Competition Commission of SA to Tackle Economic Concentration by Large Companies

Competition Commission of SA to Tackle Economic Concentration by Large Companies
Photo: 21.03.2024 228

This was announced by South African President Cyril Ramaphosa at the Black Industrialists and Exporters Conference.

Government will be setting a target for the Competition Commission to undertake market inquiries in more strategic sectors of the economy over the next few years to address high levels of economic concentration by major companies and low participation by small- to medium-sized enterprises, President Cyril Ramaphosa has said.

“We need to open up the economy and make it more inclusive. This means that we need to address features of the market structure that inhibit the participation of black industrialists in the economy,” 

he said at the Black Industrialists and Exporters Conference, in Sandton, on March 20.

Ramaphosa said that the International Monetary Fund and the World Bank both agreed that one of the key problems with the South African economy was the high level of concentration, ownership, control and market dominance by large companies.

“If you look at our own economy, you will find that, if you go around various cities of our country, you'll find the same firms dominating business all around the country. And they are few, they’re white-owned, and they have enormous market dominance. This is precisely what we now need to change,” 

he said.

The South African president also addressed the problem of difficult access to finance for black entrepreneurs. Under the R200-billion Covid-19 loan guarantee scheme for SMEs, which was to be guaranteed by the government, only R20-billion had been allocated, Ramaphosa said.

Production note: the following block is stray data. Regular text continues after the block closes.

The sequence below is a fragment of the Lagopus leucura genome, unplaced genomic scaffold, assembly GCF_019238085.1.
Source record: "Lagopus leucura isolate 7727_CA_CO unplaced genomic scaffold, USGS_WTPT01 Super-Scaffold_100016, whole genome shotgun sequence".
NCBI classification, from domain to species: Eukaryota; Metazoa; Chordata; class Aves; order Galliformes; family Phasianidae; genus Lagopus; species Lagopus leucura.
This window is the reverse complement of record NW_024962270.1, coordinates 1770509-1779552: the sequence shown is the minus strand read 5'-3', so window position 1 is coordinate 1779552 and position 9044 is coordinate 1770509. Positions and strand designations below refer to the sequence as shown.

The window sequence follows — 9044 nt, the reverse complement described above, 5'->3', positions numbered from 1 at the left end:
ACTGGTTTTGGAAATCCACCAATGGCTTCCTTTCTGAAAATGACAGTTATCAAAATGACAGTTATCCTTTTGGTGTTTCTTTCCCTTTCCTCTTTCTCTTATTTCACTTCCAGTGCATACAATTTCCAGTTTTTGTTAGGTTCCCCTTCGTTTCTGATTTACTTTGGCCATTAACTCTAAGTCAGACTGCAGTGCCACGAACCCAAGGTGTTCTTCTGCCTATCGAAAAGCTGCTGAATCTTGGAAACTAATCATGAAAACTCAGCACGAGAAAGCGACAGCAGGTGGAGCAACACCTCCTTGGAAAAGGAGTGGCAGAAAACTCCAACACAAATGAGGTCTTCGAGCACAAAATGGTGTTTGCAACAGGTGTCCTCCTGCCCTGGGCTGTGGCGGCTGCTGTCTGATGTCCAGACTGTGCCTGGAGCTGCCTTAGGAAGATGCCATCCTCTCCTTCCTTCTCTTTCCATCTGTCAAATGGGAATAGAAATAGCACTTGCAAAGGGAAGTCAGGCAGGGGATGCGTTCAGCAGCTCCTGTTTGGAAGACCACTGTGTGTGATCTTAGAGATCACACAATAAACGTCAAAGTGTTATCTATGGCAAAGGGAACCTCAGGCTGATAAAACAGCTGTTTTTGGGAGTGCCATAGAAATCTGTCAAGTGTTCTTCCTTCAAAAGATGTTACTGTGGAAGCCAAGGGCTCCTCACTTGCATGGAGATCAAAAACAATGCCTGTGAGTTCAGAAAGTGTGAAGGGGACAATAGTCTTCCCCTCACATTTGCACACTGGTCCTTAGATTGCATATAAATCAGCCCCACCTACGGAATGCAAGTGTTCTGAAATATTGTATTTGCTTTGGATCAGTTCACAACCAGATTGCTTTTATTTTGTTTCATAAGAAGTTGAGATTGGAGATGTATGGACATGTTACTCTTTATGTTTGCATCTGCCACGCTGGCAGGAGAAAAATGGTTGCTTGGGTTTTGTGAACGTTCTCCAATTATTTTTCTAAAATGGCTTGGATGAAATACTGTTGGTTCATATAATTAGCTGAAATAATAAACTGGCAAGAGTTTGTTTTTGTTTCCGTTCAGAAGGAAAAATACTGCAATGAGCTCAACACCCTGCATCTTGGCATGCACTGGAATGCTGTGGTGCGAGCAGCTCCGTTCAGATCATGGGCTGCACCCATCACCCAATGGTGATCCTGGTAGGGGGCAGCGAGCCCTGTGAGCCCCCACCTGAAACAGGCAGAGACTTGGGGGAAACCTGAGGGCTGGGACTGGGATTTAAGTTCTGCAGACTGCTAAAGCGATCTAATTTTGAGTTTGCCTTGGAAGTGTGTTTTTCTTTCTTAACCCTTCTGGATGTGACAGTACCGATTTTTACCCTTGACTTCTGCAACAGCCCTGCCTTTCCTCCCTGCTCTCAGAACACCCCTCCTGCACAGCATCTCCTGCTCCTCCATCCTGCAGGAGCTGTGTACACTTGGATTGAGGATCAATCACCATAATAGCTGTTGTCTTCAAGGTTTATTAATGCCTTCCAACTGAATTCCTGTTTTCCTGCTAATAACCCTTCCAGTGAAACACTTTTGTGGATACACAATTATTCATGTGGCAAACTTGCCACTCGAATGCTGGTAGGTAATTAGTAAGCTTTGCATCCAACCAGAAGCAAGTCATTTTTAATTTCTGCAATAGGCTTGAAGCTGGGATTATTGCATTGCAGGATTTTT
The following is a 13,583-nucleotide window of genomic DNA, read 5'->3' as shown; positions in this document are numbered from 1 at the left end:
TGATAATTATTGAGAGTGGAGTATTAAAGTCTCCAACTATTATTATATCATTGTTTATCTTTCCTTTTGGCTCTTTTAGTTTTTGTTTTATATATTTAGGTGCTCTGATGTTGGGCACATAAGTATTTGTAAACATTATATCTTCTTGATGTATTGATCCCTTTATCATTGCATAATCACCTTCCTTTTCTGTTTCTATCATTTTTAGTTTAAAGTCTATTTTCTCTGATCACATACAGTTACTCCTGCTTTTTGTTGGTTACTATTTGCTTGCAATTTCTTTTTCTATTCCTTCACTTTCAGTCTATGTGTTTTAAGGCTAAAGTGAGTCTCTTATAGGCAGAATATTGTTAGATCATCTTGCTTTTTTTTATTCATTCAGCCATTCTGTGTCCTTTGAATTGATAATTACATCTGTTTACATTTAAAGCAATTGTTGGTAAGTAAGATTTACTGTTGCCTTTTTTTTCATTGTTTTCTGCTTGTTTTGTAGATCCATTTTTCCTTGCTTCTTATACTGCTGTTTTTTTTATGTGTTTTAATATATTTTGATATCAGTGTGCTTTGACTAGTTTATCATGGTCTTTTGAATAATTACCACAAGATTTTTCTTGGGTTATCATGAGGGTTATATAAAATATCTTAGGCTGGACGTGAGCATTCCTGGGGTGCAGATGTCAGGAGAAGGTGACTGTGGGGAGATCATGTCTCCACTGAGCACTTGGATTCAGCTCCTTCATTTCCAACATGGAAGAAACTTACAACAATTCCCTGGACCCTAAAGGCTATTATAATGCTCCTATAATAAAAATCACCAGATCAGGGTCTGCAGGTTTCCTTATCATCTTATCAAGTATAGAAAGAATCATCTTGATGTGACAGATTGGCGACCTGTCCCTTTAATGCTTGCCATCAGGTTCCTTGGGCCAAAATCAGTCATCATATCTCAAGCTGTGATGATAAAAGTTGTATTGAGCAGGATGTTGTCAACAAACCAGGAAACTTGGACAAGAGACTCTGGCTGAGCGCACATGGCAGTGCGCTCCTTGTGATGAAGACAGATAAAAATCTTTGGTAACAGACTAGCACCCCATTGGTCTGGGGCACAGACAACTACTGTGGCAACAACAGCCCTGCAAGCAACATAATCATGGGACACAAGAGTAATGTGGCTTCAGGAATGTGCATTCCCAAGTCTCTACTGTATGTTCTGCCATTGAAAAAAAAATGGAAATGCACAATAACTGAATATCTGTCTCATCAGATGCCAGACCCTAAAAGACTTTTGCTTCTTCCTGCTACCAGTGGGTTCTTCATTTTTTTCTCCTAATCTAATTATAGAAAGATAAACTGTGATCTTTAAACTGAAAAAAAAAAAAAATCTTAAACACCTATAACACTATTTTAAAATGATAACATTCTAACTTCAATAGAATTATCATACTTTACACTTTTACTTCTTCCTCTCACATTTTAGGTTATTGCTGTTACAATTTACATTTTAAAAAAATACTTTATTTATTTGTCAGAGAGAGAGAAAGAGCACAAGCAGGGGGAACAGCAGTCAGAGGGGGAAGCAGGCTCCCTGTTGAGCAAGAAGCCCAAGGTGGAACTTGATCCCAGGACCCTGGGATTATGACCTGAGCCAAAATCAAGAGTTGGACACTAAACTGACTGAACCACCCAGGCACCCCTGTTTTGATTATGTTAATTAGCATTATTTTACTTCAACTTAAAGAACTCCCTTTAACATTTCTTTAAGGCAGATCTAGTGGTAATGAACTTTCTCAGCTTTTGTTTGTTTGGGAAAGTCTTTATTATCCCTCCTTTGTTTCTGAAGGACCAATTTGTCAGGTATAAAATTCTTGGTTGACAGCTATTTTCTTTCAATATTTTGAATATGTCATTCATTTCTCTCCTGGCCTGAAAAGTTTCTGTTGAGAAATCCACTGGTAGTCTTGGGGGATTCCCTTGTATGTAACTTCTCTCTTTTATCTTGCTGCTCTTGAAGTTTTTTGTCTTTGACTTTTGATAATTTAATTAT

“We found that the [banks] were setting onerous conditions, almost impossible conditions that black businesses could not attain. Those onerous conditions must be reformed. Many of them must be dropped.”  

He blamed the problem on the financial institutions responsible for allocating the funds.

“Our economy has been highly financialised. Financial institutions have a lot of money. They hold the money, and they don't deploy that money to productive initiatives or productive assets,”

Ramaphosa complained.

He said government would need to relook at how it can incentivise or even compel financial institutions to support small- to medium-sized black-owned businesses.

The President also emphasised the need to bolster manufacturing and beneficiation in South Africa, noting that, for too long, South Africa has exported raw materials only to import manufactured products made from those materials. “We must stop exporting rocks, dust, and soil. We must now export finished products,” Ramaphosa said.

To facilitate this, he said government would set a target for the number of black industrialists who will need to be supported and assisted through the black exporters network to get into export markets over the next five years.

He explained that these targets would guide the work of economic sector regulators, development finance institutions, and government departments.

Source: Engineering News

South Africa 

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